I herein put forward the hypothesis that physical inactivity leads to accumulation of visceral fat and consequently the activation of a network of inflammatory pathways, which promote development of insulin resistance, atherosclerosis, neurodegenation and tumour growth, and thereby the development of the diseases belonging to the ‘diseasome of physical inactivity’. The hypothesis is illustrated in Fig. 2.

Figure 2
Hypothesis: Physical inactivity leads to accumulation of visceral fat and consequently to the activation of a network of inflammatory pathways, which promotes development of insulin resistance, atherosclerosis, neurodegeneration, and tumour growth, leading ...

Physical inactivity and abdominal adiposity

A relatively large amount of subcutaneous adipose tissue has little or no damaging effect and may even offer protection against chronic diseases, whereas strong evidence exists for the detrimental effects of visceral fat and fat in the liver and in muscle (Pischon et al. 2008).

In this context, fat is not just fat and ectopic fat accumulation may be regarded as fat in ‘the wrong places’. Abdominal adiposity is associated with cardiovascular disease (CVD) (Haffner, 2007), type 2 diabetes (Bays, 2009), dementia (Whitmer et al. 2008), colon cancer (Giovannucci, 2007) and breast cancer (Xue & Michels, 2007) as well as all-cause mortality independent of BMI, even in people with a normal body weight (Pischon et al. 2008). Thus, the health consequences of abdominal adiposity and physical inactivity are similar. Moreover, both physical inactivity (Pedersen & Febbraio, 2008) and abdominal adiposity (Yudkin, 2007) are associated with persistent systemic low-grade inflammation (Festa et al. 2002; Handschin & Spiegelman, 2008).

We recently conducted a model of physical inactivity that certainly points at a direct link between physical inactivity and accumulation of visceral fat. A group of young healthy men decreased their daily stepping for 2 weeks to 1500 steps from the range recommended for adults of around 10 000. During this time, they developed a markedly impaired glucose tolerance as well as attenuation of postprandial lipid metabolism. The intervention was associated with a 7% increase in intra-abdominal fat mass, measured by MR scanning, without a change in total fat mass while total fat-free mass and BMI decreased (Olsen et al. 2008). Thus, the striking consequences of physical inactivity included accumulation of visceral fat mass and impaired glucose and lipid metabolism.

Visceral fat as a cause of low-grade systemic inflammation

Models of lipodystrophy suggest that if the subcutaneous fat becomes inflamed and adipocytes undergo apoptosis/necrosis, the fat storing capacity is impaired; hence, fat is deposited as ectopic fat. Given the anti-inflammatory effects of regular exercise (Petersen & Pedersen, 2005), physical inactivity may lead to inflammation of subcutaneous adipose tissue and impaired ability to store fat also in people who do not fulfil the criteria for lipodystrophy.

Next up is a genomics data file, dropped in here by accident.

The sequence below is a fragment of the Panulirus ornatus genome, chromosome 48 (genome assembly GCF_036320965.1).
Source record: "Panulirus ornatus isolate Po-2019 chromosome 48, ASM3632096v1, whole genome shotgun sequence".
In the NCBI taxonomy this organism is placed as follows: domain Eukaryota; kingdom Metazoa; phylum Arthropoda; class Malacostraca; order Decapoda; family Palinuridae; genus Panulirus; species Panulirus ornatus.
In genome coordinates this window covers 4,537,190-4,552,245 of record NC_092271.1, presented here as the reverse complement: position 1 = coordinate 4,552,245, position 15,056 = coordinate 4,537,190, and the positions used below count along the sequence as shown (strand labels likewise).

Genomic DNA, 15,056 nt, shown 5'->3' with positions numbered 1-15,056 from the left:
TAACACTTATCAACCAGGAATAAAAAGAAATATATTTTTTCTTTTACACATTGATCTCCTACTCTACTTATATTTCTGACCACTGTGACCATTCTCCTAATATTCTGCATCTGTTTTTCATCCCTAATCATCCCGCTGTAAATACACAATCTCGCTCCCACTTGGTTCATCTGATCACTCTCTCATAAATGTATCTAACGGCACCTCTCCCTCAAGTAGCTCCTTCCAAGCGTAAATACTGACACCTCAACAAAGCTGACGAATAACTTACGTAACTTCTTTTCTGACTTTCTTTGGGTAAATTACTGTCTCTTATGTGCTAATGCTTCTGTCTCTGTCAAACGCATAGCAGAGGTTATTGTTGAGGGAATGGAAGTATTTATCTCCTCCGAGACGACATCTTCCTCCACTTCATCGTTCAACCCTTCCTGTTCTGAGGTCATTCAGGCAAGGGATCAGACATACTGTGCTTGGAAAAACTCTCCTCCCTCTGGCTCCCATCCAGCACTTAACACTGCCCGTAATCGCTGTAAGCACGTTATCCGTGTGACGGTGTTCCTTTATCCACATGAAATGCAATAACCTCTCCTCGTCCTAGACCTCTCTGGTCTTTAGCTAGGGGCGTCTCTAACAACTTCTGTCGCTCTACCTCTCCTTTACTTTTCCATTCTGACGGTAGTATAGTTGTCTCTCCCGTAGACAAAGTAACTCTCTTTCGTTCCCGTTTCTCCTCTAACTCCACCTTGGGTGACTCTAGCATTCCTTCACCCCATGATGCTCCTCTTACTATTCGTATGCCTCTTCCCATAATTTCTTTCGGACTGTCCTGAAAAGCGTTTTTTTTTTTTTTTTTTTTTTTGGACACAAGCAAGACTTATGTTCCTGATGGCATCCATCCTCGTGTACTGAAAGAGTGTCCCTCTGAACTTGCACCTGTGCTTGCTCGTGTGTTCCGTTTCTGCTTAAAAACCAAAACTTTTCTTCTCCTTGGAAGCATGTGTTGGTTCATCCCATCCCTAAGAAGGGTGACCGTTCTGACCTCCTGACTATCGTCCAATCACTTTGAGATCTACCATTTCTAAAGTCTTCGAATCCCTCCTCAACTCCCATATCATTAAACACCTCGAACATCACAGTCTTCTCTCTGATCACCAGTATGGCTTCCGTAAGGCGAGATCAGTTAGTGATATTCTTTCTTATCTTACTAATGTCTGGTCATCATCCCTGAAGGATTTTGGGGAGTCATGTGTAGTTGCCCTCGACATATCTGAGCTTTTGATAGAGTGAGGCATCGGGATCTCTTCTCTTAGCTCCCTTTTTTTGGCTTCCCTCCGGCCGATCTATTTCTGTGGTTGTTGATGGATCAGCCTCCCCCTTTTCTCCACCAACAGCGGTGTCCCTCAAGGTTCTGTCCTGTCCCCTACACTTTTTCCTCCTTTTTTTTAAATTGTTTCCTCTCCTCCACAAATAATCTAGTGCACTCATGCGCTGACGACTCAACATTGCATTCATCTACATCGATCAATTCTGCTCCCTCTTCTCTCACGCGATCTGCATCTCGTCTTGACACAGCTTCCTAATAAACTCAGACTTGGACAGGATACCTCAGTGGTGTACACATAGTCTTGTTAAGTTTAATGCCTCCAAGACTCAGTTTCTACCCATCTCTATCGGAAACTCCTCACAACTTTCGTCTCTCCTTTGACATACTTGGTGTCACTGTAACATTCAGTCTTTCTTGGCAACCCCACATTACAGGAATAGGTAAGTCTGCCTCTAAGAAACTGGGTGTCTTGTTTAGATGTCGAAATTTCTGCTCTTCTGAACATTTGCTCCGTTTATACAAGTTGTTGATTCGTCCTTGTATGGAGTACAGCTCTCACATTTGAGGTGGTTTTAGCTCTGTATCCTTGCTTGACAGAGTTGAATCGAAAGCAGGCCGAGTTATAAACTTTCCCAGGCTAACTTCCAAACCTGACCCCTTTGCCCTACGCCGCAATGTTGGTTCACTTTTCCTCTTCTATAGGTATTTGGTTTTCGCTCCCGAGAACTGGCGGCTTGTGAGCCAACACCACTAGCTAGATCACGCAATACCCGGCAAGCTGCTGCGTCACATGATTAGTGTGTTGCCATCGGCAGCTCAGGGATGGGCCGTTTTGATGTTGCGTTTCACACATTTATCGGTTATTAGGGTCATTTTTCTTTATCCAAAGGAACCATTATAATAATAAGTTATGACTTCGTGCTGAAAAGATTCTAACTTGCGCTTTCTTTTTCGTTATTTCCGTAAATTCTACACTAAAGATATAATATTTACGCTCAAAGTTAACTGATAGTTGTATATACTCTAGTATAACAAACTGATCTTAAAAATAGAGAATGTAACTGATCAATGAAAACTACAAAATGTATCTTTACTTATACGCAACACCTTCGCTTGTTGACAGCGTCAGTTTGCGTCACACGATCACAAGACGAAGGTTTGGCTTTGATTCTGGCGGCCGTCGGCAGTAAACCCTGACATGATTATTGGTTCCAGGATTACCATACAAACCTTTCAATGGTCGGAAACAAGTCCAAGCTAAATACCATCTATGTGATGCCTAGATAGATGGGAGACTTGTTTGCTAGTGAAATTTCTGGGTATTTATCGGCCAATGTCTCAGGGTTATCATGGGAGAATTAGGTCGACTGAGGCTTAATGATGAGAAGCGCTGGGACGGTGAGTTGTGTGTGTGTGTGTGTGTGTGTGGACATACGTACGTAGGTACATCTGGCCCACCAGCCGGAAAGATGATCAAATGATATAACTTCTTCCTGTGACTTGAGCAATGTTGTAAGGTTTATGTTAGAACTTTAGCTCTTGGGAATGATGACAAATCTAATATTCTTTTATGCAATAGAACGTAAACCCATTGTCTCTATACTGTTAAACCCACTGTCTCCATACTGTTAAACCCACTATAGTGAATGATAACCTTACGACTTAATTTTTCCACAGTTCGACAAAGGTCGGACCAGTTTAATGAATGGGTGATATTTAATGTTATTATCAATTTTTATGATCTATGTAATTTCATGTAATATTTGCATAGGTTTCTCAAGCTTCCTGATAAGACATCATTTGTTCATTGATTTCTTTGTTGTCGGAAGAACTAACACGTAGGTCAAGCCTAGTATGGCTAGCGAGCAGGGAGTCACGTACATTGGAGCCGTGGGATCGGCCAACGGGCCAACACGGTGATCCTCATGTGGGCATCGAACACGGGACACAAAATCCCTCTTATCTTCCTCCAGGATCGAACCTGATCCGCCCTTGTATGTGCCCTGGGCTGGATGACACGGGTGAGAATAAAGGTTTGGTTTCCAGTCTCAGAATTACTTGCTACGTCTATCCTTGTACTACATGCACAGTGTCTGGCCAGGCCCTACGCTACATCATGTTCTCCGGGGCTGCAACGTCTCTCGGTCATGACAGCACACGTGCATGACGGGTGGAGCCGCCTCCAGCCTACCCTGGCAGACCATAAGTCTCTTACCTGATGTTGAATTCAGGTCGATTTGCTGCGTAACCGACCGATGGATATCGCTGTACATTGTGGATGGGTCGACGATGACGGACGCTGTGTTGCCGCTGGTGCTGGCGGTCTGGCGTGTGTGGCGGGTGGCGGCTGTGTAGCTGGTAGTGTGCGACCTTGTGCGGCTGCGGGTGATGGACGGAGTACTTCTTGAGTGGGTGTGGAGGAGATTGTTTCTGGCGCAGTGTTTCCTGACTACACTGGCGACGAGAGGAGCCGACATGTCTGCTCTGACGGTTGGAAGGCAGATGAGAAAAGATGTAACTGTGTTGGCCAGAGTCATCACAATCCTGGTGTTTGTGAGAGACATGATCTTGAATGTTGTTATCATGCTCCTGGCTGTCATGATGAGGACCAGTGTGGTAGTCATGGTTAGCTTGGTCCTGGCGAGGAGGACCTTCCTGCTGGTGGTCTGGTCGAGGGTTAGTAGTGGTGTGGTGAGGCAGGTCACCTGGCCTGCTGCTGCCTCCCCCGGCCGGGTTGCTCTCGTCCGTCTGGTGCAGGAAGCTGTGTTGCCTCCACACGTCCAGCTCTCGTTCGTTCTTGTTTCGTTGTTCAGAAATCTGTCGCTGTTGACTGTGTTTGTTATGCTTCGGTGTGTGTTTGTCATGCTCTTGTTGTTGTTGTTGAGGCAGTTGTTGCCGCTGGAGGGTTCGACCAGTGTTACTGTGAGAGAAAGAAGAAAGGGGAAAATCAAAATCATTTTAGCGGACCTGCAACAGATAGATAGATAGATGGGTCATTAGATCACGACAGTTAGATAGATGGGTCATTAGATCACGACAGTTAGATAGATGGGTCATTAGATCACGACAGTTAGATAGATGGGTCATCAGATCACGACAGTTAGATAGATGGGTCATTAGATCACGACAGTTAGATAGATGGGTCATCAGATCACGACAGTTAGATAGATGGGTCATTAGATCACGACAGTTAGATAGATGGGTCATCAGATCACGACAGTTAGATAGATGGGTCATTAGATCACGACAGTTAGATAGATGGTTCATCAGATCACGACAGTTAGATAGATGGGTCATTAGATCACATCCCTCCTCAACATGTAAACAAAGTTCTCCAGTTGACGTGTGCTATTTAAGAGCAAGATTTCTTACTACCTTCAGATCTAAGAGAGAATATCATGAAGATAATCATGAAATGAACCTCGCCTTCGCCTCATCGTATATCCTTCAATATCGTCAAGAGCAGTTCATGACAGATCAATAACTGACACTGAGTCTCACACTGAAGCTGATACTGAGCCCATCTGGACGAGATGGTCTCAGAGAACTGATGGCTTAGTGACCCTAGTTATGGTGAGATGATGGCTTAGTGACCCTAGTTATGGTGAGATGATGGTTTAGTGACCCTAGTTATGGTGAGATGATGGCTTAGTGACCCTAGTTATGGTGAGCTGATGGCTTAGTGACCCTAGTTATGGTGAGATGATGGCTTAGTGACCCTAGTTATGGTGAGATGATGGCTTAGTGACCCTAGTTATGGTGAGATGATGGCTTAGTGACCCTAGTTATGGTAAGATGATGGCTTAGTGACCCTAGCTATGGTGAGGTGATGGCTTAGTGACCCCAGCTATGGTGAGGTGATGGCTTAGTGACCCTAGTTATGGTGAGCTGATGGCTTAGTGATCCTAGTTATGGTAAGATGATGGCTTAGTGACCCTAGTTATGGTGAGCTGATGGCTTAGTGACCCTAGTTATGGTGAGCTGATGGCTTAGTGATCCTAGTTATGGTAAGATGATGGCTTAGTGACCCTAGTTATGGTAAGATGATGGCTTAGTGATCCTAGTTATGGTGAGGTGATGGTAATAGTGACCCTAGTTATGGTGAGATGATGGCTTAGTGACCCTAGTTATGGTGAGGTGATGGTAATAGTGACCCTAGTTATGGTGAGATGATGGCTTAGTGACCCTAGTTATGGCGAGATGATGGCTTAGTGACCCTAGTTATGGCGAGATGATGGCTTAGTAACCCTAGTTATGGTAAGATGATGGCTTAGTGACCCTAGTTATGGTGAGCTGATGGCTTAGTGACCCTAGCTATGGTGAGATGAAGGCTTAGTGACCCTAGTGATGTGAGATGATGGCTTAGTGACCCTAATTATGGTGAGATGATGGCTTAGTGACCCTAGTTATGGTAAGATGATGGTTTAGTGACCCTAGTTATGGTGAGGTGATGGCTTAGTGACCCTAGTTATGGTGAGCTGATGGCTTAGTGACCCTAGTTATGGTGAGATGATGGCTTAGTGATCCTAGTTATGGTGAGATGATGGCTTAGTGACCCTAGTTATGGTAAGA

Although speculative, one explanation of the differential outcome of accumulating fat subcutaneously or as ectopic fat could be that when fat is stored in ‘the wrong places’, it will stimulate an inflammatory response. Evidence exists that visceral fat is more inflamed than subcutaneous fat and constitutes an important source of systemic inflammation (Yudkin, 2007).

Thus, although 2 weeks of inactivity did not provoke an increase in circulating levels of cytokines, evidence exists of an association between physical inactivity and low-grade systemic inflammation in healthy, young individuals (Petersen & Pedersen, 2005). These findings would be compatible with the notion that accumulation of visceral fat precedes chronic systemic inflammation.

Inflammation as a cause of chronic diseases

Chronic inflammation promotes development of insulin resistance, atherosclerosis, neurodegenation and tumour growth (Handschin & Spiegelman, 2008), and thereby the development of the diseases belonging to the ‘diseasome of physical inactivity’.

Mounting evidence suggests that TNF-α plays a direct role in the metabolic syndrome (recently reviewed in Pedersen & Febbraio, 2008). In short, patients with diabetes demonstrate high protein expression of TNF-α in skeletal muscle and increased TNF-α levels in plasma, and it is likely that adipose tissue, which produces TNF-α, is the main source of the circulating TNF-α. In vitro studies demonstrate that TNF-α has direct inhibitory effects on insulin signalling. Recently it was demonstrated that TNF-α infusion in healthy humans induces insulin resistance in skeletal muscle, without an effect on endo-genous glucose production. It has also been proposed that TNF-α causes insulin resistance indirectly in vivo by increasing the release of free fatty acids (FFA) from adipose tissue. TNF-α increases lipolysis in human and 3T3-L1 adipocytes. However, TNF-α has no effect on muscle fatty acid oxidation, but increases fatty acid incorporation into diacylglycerol, which may be involved in the development of the TNF-α-induced insulin resistance in skeletal muscle. Moreover, evidence suggests that TNF-α plays a direct role in linking insulin resistance to vascular disease (Yudkin et al. 2005; Plomgaard et al. 2005). In cardiovascular diseases, activated immune cells also play major roles, particularly in the aetiology of atherosclerosis (Matter & Handschin, 2007).